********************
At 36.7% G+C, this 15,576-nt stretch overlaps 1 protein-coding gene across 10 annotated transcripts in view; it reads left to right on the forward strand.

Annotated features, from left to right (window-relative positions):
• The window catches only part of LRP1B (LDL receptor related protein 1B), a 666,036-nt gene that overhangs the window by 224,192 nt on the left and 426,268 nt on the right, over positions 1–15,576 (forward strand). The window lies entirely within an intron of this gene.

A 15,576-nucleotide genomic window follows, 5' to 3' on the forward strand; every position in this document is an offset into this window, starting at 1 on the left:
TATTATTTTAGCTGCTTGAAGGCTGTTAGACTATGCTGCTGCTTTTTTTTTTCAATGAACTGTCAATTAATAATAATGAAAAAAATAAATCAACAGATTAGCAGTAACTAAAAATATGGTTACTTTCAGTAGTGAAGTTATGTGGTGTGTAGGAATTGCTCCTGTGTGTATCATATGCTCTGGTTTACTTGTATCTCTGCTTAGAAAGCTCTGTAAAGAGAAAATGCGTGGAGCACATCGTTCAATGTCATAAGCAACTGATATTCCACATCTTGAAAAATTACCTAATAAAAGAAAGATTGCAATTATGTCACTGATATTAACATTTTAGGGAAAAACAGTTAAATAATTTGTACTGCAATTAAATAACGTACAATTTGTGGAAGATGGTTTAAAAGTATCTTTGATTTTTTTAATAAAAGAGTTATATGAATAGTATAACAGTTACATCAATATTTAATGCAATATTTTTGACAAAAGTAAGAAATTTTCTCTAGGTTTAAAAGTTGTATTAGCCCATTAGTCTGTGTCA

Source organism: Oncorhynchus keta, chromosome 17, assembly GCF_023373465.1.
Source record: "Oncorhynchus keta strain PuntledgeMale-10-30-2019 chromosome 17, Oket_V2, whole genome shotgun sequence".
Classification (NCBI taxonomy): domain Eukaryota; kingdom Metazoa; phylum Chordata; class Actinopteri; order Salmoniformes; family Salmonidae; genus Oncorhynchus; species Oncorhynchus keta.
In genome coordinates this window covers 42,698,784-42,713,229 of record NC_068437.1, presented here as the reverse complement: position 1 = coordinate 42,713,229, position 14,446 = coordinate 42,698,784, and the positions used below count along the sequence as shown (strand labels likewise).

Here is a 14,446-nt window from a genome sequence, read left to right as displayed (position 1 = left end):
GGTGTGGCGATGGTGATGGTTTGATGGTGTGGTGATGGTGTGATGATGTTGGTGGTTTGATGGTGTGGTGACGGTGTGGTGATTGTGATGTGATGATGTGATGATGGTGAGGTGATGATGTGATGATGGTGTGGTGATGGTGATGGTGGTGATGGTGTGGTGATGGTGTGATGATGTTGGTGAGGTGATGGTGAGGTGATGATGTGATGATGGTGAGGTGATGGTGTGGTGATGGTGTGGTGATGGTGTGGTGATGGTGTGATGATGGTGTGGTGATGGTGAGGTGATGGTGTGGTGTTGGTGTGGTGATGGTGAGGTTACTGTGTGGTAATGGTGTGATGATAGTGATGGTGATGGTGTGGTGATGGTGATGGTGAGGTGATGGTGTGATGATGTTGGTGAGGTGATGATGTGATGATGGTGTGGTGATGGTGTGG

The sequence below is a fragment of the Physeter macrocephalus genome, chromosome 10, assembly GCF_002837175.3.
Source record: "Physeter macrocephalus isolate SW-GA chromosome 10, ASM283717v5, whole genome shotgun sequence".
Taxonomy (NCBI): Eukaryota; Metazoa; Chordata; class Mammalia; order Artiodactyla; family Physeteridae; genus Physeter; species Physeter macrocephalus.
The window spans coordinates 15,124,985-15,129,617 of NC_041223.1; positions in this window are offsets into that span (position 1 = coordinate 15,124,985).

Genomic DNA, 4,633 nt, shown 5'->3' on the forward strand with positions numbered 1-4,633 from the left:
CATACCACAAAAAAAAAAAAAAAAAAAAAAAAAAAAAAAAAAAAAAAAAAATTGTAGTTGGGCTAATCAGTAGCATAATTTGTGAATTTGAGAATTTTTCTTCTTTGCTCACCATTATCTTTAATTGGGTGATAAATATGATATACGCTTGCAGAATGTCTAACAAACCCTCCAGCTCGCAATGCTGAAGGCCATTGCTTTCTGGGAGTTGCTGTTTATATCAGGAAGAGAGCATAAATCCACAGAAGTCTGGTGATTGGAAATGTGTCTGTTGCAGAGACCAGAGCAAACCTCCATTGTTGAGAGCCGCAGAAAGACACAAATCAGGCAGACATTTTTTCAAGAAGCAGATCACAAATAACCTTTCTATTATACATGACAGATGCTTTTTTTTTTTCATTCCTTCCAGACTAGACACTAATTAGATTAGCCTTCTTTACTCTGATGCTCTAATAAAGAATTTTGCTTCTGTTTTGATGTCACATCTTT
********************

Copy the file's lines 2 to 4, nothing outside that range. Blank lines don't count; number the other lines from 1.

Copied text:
Annotated features, from left to right (window-relative positions):
• The window catches only part of LRP1B (LDL receptor related protein 1B), a 666,036-nt gene that overhangs the window by 224,192 nt on the left and 426,268 nt on the right, over positions 1–15,576 (forward strand). The window lies entirely within an intron of this gene.

A 15,576-nucleotide genomic window follows, 5' to 3' on the forward strand; every position in this document is an offset into this window, starting at 1 on the left: